The Care and Feeding of a Pet Black Hole by Michelle Cuevas

THE CARE AND FEEDING OF A PET BLACK HOLE
Written and illustrated by Michelle Cuevas
(Dial BYR; $16.99, Ages 8-12)

 

 

“The story began on an afternoon the color of comets, with a girl dressed all in black. A sad girl. A girl with a hole in her heart, and darkness on the horizon.” The year is 1977 and eleven-year-old Stella Rodriguez, the protagonist in The Care and Feeding of a Pet Black Hole by Michelle Cuevas, loves science. She’s fascinated by the upcoming Voyager launch and visits NASA to give Carl Sagan a recording to take to space—one of Stella and her (deceased) father, laughing and telling jokes. The Voyager will carry all the “wonderful sounds of Earth” but Stella’s younger brother, Cosmo, asks “Are there sad sounds too?”

Stella’s turned away at NASA, but a black hole who seems to want to be her pet follows her home. She names him Larry, short for Singularity, a place of infinite gravity at the heart of a black hole. Using puppy training books, Stella learns to care for and train her black hole. When, like all unruly pets, Larry consumes inappropriate things, Stella realizes he could serve as a repository for items she wants out of her life along with their corresponding memories. Maybe nothingness is better than the pain of remembering.

Cuevas’s illustrations intersperse her text, adding visual interest. When Stella enters the black hole, the pages turn black. The interstellar adventure inside Larry is riotous fun involving the kids, their puppy, the smelly classroom hamster, an assortment of discarded things, and the family’s bathtub. The Care and Feeding of a Pet Black Hole is an entertaining and lighthearted story surrounding the gravity of Stella’s aching grief.

Eventually, Stella realizes even if she has a hole in her center “that’s okay, because it’s full of such beautiful, beautiful things.” In the clever appendix, “A Beginners Guide to the Care and Feeding of Black Holes,” Stella Rodriguez graciously summarizes all she has learned.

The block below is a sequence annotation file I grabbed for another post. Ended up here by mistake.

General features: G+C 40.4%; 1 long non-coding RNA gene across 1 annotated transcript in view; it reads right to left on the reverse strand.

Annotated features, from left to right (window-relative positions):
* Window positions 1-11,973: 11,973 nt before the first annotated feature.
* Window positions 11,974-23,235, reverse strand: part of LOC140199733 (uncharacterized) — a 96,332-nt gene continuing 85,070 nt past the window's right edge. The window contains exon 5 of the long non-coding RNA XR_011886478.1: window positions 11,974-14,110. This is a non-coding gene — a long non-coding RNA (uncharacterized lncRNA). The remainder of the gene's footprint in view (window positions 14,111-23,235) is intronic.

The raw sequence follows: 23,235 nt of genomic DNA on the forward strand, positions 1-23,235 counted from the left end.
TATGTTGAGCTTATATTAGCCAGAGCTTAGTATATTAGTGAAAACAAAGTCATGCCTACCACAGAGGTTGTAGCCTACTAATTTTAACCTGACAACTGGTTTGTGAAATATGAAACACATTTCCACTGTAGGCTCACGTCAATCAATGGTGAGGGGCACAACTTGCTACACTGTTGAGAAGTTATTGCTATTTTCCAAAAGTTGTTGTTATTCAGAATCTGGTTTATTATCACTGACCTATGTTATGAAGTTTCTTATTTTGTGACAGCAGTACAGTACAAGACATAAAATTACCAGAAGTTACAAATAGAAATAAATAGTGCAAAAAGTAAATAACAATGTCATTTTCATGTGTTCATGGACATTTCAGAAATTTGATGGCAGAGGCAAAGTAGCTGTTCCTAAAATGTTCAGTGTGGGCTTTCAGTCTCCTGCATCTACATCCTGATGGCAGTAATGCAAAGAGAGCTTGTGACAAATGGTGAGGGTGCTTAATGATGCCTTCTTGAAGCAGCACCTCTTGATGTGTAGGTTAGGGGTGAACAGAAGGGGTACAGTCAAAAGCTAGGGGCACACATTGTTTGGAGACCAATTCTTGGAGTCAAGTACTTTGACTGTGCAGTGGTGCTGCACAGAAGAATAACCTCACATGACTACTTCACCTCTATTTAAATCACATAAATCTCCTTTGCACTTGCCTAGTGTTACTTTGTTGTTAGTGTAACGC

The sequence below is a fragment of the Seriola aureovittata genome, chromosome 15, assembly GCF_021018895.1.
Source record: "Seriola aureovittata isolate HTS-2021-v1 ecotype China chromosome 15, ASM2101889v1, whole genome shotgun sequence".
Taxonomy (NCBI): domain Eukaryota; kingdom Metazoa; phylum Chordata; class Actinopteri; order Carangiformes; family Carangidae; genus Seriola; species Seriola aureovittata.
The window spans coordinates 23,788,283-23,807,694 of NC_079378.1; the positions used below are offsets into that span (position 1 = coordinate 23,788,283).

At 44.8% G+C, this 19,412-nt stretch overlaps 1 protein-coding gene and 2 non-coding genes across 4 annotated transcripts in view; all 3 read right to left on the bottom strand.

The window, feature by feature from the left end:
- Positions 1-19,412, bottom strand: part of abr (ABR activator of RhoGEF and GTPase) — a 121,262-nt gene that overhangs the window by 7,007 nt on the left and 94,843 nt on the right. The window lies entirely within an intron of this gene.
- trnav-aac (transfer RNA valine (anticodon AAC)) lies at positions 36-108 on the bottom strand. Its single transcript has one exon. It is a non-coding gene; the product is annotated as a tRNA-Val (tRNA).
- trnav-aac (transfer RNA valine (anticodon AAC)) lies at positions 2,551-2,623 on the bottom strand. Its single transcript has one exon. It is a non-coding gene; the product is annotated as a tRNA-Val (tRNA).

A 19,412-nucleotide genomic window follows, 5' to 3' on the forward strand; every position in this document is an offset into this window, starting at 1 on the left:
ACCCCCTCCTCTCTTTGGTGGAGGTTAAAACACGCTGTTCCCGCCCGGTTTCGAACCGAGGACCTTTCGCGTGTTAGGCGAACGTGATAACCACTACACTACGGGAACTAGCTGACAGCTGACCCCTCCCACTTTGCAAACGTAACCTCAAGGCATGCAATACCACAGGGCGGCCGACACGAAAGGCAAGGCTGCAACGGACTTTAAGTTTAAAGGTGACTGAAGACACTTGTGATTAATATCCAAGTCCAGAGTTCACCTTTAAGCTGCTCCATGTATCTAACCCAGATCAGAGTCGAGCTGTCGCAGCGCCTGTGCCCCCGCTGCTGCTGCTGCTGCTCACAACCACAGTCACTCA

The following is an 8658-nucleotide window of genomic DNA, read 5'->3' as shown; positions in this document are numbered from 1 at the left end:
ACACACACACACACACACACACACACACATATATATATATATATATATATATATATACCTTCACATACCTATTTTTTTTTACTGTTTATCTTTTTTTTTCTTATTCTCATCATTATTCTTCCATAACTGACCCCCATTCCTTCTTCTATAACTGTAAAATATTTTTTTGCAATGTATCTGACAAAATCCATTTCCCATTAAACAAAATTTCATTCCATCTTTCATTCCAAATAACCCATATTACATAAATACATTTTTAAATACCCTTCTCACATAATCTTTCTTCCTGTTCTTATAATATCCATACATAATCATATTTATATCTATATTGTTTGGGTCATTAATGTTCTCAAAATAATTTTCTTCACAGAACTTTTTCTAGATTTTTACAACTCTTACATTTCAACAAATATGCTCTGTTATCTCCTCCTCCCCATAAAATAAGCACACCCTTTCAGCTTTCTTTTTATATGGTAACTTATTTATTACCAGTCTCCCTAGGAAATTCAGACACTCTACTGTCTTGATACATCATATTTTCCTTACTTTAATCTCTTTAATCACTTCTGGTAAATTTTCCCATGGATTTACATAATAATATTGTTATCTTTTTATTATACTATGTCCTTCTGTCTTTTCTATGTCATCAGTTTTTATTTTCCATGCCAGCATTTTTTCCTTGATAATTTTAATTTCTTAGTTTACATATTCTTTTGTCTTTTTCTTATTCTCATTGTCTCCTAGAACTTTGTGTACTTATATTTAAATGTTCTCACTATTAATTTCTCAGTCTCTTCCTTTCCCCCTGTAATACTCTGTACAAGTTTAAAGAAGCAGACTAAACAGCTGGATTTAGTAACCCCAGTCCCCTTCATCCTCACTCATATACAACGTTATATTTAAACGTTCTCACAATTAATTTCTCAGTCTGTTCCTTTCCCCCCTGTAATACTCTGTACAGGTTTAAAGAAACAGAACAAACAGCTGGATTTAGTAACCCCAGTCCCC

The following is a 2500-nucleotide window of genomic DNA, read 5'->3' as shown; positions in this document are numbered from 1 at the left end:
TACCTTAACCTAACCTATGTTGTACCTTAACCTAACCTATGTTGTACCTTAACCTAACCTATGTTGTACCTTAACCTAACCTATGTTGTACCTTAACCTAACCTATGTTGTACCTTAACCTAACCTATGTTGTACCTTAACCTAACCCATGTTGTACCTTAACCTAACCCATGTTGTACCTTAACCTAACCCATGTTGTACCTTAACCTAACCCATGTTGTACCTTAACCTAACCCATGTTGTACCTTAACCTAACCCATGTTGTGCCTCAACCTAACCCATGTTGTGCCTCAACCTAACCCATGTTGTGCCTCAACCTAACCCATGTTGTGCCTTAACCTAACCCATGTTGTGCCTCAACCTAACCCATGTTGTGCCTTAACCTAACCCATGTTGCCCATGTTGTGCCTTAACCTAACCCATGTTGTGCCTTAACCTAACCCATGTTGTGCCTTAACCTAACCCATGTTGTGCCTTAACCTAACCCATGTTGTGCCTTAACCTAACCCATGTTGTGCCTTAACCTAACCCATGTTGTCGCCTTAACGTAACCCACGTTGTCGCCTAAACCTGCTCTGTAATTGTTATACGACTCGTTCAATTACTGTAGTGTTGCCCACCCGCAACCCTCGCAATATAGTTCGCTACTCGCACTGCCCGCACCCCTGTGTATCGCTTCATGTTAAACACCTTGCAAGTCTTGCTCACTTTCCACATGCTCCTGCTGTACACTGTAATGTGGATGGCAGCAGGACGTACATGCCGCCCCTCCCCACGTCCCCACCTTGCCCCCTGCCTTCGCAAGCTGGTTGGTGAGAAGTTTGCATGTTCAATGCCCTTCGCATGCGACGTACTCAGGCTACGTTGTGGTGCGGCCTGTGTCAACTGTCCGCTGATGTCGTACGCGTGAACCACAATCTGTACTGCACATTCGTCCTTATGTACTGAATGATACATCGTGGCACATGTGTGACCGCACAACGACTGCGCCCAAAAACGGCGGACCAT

Have a look inside …

 

  • Reviewed by Christine Van Zandt

Writer, editor, and owner of Write for Success www.Write-for-Success.com

@WFSediting, Christine@Write-for-Success.com

The Stars Beneath Our Feet by David Barclay Moore

THE STARS BENEATH OUR FEET
Written by David Barclay Moore
(Random House BYR; $16.99, Ages 10 and up)

 

The Stars Beneath Our Feet by David Barclay Moore cover image

 

Starred Reviews: Bulletin, Kirkus, Publishers Weekly, School Library Journal, Shelf Awareness, VOYA

The Stars Beneath Our Feet  by David Barclay Moore introduces us to Wallace “Lolly” Rachpaul, a twelve-year-old boy reeling from his older brother’s recent murder. Lolly almost thinks it’s a joke, that Jermaine will reappear and everything will be fine. However, the heaviness in Lolly’s chest makes him realize life is unfair: “it’s all about borders. And territories. And crews.”

For years, Lolly built Legos per the box’s instructions because they provided relief from the real world. When Lolly’s mother’s girlfriend begins giving him garbage bags full of Legos, it unleashes his imagination but their apartment isn’t big enough for his artistic endeavor. At his community center after-school program, Lolly finds the storage room a peaceful retreat where he can build alone, forgetting about everything else until he must share his space and blocks with a quiet girl the kids call Big Rose.

When Rose does speak, she repeats comforting words to herself: “Your mama, your daddy—they were buried under the ground, but they’re stars now, girl, stars beneath our feet.” Her seemingly obscure statements affect Lolly. Their unlikely friendship evolves to include an understanding of shared pain. In the Harlem projects, death is too commonplace.

Throughout the book, Lolly and his best friend, Vega, feel pressure to join a gang for protection; yet, that’s what led to Jermaine’s death. Lolly wavers between fear, anger, and acceptance of what seems to be his only path. The question of how to fit in pulls Vega away as they search for their own answers, boys on their way to becoming men.

Moore’s book reveals our world’s imperfections and complications. Yet, hope shines through. We relate to Lolly’s conflicting emotions and understand his worries about the future. We all must decide how to best live our lives. The Stars Beneath Our Feet shares a glimpse of one boy’s journey.

  • Reviewed by Christine Van Zandt

Writer, editor, and owner of Write for Success www.Write-for-Success.com

@WFSediting, Christine@Write-for-Success.com

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